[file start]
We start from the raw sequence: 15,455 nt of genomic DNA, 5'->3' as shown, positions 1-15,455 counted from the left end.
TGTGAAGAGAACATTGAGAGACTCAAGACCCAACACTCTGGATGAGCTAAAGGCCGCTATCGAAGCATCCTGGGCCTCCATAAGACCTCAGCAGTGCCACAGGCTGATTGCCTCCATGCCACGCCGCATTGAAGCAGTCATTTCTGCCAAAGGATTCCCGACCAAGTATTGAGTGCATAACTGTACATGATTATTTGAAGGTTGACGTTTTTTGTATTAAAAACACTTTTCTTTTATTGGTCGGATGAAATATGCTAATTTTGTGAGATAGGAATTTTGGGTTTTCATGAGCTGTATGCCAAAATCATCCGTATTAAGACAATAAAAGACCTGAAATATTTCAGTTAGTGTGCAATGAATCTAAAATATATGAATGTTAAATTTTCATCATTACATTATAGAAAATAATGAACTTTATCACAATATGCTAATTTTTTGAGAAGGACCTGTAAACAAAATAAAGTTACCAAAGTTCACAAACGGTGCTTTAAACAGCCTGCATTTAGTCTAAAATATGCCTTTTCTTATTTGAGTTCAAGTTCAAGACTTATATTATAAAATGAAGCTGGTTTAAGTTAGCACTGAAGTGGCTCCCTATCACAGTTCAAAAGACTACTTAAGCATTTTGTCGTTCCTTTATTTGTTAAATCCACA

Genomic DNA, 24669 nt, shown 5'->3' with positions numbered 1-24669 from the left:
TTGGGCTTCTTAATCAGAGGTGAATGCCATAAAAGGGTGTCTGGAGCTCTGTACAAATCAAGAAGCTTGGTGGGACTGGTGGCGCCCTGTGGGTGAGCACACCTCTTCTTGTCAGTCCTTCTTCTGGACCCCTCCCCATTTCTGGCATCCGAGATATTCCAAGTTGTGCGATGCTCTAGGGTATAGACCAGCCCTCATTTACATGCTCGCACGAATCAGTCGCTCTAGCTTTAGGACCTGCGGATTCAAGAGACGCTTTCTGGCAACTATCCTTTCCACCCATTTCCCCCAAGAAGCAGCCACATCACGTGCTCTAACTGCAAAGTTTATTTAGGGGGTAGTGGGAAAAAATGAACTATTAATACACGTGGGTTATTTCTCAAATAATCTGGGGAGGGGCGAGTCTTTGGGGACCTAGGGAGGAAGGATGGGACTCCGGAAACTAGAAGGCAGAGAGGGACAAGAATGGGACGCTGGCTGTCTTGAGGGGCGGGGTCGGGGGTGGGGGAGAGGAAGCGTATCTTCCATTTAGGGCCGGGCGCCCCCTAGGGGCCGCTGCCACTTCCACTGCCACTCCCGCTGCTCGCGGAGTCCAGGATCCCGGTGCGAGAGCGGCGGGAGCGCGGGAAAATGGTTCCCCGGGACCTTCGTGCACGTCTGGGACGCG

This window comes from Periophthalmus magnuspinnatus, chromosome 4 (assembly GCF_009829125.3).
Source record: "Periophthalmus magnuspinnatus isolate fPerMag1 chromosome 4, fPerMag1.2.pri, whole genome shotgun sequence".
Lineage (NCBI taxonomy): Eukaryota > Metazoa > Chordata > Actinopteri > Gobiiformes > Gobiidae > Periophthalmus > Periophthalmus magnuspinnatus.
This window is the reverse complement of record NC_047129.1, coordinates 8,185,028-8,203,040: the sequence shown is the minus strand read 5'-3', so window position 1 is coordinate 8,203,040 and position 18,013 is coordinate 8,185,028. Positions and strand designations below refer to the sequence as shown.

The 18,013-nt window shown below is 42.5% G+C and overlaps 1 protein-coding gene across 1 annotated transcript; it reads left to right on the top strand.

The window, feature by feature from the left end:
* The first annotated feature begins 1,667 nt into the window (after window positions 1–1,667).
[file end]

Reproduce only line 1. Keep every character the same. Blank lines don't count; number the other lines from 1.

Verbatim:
We start from the raw sequence: 15,455 nt of genomic DNA, 5'->3' as shown, positions 1-15,455 counted from the left end.